That last paragraph wasn’t very exciting, was it?  You certainly have your own friends you’ve grown away from, and my story isn’t very different from your own.

But what if I take that seed of truth and water it with new, untrue details.  What if I tell you I lost my best friend because of religious differences?  Because she followed her faith blindly, while I bravely struck out on my own, seeking my own way of believing in the world around me?  What if I tell you that we parted during a life-or-death struggle over who would find salvation and who would be damned to eternal torment?

That story isn’t quite true.  But it’s a lot more interesting.

I always know when I’m lying.  I’ll even admit it, if I’m called on the practice.  But usually?  People would rather hear the story, enjoy the made-up world.  It’s almost always more interesting than the truth.

So?  How about you?  Have you ever twisted a truth from your own life to create your stories?  If and when you do that, is your story stronger than one that is completely made up?

In Darkbeast, twelve-year-old Keara runs away from home rather than sacrifice Caw, the raven darkbeast that she has been magically bound to all her life.  Pursued by Inquisitors who would punish her for heresy, Keara joins a performing troupe of Travelers and tries to find a safe haven for herself and her companion.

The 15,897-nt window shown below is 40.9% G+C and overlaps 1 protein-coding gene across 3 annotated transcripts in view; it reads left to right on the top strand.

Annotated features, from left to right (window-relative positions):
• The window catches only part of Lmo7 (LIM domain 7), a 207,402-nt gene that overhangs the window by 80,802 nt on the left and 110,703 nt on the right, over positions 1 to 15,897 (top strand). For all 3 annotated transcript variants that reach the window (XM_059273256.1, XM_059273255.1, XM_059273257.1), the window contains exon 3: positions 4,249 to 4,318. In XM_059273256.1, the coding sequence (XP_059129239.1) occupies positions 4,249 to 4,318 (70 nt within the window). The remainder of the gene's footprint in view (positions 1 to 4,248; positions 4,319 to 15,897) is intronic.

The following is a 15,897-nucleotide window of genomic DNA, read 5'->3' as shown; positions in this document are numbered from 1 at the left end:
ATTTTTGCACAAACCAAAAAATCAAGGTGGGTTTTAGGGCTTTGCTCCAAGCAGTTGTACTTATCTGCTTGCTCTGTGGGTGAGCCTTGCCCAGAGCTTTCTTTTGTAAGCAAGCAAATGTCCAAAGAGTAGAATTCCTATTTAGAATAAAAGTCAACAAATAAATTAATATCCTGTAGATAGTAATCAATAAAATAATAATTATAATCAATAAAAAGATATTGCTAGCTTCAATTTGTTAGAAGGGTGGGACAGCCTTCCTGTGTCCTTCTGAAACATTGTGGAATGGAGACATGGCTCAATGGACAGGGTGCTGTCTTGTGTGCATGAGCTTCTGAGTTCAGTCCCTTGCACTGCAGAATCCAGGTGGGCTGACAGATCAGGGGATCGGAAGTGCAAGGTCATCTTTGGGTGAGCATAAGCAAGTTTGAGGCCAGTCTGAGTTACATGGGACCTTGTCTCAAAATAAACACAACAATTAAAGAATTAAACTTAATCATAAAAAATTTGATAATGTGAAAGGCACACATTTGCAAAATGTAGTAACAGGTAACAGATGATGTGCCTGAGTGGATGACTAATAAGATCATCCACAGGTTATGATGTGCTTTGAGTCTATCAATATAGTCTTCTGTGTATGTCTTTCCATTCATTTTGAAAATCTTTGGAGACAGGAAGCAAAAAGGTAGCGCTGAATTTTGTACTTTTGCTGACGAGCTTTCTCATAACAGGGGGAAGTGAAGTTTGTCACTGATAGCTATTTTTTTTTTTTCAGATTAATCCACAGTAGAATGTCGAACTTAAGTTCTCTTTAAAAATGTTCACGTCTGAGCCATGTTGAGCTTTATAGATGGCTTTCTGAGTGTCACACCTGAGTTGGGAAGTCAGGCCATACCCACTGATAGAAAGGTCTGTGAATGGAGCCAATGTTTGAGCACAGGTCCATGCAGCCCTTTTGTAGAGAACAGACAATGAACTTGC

Morgan can be found online at:

http://www.morgankeyes.com

http://www.facebook.com/morgan.keyes.author

Darkbeast is for sale in bricks-and-mortar and online bookstores, including:  Amazon | B & N | Indiebound

Morgan Keyes grew up in California, Texas, Georgia, and Minnesota, accompanied by parents, a brother, a dog, and a cat.  Also, there were books.  Lots and lots of books.  Morgan now lives near Washington, D.C.  In between trips to the Natural History Museum and the National Gallery of Art, she reads, travels, reads, writes, reads, cooks, reads, wrestles with cats, and reads.  Because there are still books.  Lots and lots of books.

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11 responses to “Guest Blogger: Morgan Keyes

  1. Thanks for stopping by Morgan!

  2. And what is the truth, anyhow? Is it what we did, or how our hearts tell us it should be? I ask, because when I write, I believe every word. I suspect you do too. Otherwise, our readers will not believe and, once again, we will be caught with our pants down.